The Seasons, They Are a-Changin’

2012-09-15 16:26:11.000 – Stephen Lanciani,  Summit Intern

A warning sign of the

One of the most common topics of discussion regarding the weather on Mt. Washington is how quickly things can change. The reason the “Rockpile” is home to the “World’s Worst Weather” is not only because of the severity of storms, but also because of the rapid deterioration of conditions. The transition from yesterday to today was a prime example of this. High pressure had been providing pleasant weather for the region with clear, sun-filled skies and unseasonably mild temperatures due to a warm southeasterly breeze. A high temperature of 59 degrees was recorded on Friday and winds struggled to reach 15 mph for much of the day. There were times when we almost had to remind each other that it was September 14th, a time when average wind speeds are near 30 mph and average daily temperatures are in the low 40s. Mt. Washington’s reputation for poor weather was not to be cast off however, as conditions worsened drastically overnight. By midnight on Saturday, winds had increased to sustained speeds around 40 mph, with gusts in the 50s. Temperatures had plummeted to 45 degrees, 14 degrees cooler than the high for the day. By 6 AM, winds were sustained between 50 and 60 mph with gusts near 70 mph, and temperatures had fallen into the upper 30s. Since then, today has featured foggy conditions with zero visibility, rain showers, and temperatures in the mid 30s that will fall well below freezing tonight, making for icy conditions. Quite the change if you ask me!

So why did this happen, you ask? Well today, class, we will discuss fronts and pressure systems! By definition, fronts are boundaries between air masses, but can also be noted as transition zones depending on the strength of the temperature gradient. There is usually a notable wind shift with the passing of a front, due to the counterclockwise rotation of low pressure systems. Fronts branch out off of low pressure systems, and act as significant weather makers/changers. There are four different types of fronts which you can read about HERE, but to avoid writing a novel I will focus on the front that passed through and caused our weather change, the cold front. Cold fronts mark boundaries where cold air replaces warm air. As warm air gets lifted up over the cold air, the rising motion can act as a mechanism to spur showers or thunderstorms. This is what brought us rain showers this morning. Also, winds shifted behind the front, from southeast to northwest. Depending on the direction of the wind, warm or cold air can be advected (drawn in, essentially) to the area. Our warm temperatures Friday were primarily due to the mild airmass overhead, but were also helped by warm southwesterly flow. As the cold airmass behind the front moved in, winds shifting to the northwest allowed for cold Canadian air to flow into our area, causing our drop in temperature.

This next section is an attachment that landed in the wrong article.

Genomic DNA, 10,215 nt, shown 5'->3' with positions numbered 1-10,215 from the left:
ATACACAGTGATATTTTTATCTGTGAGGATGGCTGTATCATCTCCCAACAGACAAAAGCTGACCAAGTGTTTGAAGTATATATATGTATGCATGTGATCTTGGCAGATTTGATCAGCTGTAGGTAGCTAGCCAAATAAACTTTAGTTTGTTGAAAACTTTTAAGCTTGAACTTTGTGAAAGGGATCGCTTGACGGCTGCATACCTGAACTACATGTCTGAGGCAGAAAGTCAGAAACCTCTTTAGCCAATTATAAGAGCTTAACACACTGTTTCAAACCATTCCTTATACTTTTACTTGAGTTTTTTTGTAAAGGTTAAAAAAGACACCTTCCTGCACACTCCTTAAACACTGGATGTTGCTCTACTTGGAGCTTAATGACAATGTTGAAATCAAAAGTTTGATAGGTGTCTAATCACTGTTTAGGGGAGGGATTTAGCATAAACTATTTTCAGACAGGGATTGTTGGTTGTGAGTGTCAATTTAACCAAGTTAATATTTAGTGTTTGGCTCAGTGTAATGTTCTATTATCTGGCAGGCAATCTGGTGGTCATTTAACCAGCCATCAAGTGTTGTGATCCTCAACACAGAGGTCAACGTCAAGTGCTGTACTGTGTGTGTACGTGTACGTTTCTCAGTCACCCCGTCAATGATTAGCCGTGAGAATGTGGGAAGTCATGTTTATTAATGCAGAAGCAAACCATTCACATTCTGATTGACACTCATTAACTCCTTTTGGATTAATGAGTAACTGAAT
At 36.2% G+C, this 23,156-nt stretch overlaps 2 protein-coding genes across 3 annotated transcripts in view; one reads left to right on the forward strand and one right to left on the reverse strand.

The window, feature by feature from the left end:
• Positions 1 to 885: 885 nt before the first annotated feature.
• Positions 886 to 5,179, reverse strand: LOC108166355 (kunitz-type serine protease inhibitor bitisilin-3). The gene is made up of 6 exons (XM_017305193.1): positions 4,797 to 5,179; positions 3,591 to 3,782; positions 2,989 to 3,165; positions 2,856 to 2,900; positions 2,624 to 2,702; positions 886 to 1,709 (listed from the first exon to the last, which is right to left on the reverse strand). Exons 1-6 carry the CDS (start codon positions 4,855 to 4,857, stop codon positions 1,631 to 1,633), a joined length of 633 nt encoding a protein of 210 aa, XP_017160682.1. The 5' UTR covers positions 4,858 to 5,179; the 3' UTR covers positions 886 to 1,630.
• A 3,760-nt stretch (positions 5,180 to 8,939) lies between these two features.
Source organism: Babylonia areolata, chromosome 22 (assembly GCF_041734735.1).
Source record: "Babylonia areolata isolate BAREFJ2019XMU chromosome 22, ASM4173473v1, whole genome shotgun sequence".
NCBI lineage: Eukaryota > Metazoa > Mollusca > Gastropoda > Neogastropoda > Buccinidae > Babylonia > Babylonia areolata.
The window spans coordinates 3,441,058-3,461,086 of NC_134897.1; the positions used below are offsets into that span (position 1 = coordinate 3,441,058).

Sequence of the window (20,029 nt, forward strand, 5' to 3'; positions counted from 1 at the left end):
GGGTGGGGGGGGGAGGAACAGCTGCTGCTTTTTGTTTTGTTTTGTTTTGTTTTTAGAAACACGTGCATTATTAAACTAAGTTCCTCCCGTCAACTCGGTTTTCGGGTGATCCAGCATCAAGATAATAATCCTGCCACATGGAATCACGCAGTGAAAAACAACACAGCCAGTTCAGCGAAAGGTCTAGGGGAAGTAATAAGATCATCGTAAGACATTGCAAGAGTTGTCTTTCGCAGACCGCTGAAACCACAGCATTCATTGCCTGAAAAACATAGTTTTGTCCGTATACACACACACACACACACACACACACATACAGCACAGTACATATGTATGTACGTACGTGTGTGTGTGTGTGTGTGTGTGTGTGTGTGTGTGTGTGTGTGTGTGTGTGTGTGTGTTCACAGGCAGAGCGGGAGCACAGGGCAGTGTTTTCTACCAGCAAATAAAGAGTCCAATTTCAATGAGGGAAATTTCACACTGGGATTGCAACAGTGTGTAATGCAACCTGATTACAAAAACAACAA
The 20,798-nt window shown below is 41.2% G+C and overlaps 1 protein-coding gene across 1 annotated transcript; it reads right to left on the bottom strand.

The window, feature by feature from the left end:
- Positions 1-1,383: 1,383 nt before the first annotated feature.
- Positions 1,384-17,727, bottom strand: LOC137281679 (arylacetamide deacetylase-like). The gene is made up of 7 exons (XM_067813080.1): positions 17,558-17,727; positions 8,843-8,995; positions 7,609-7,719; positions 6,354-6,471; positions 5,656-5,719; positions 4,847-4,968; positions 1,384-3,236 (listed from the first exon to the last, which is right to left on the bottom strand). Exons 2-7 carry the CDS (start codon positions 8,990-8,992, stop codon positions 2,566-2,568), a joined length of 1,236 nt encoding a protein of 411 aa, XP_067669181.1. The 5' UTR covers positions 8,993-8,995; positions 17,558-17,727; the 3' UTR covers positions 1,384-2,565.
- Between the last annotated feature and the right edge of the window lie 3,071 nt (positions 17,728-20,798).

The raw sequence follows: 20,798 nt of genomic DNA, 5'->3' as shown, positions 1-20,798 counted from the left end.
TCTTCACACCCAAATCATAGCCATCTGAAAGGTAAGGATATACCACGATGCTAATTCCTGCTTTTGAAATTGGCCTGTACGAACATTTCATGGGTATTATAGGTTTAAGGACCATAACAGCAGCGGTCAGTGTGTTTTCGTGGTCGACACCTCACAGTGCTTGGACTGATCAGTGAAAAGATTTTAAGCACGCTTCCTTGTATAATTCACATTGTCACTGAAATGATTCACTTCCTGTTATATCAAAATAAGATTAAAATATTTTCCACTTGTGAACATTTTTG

That leaves just the winds to be explained. Winds are slightly different, in that they do not necessarily increase or decrease as a result of fronts. Rather, they increase or decrease based upon the pressure gradient between high and low pressure systems (areas of locally higher and lower pressure, respectively). Fluids (air in this case) travel from high to low pressure. When we are between a high pressure system and a low pressure system, we get caught directly in this flow of air that we call wind! The speed of the wind depends on the strengths of the high and low pressure systems. A greater difference equals a stronger gradient, thus equaling stronger winds. Our recent wind increase has come as a result of transitioning from high pressure yesterday, to the low pressure in place today.

This example of how and why conditions change so quickly is all the more reason to plan ahead! By viewing forecasts and having a flexible schedule, you can know days in advance when the weather will be bad and plan around it to have a safe and enjoyable trip to the summit.

Observer Footnote: Now through September 19, the Mount Washington Observatory is competing against thousands of nonprofits across the country for a share of $5,000,000 through the Chase Community Giving contest. Nearly 200 charities will be awarded grants through this contest, and Mount Washington Observatory has a legitimate shot at winning a grant of up to $250,000 to support its work in research and education. Grants are awarded to the top vote-getters, so I’m asking for your help. Please cast a vote for the Observatory! To do so go HERE!,


Stephen Lanciani,  Summit Intern

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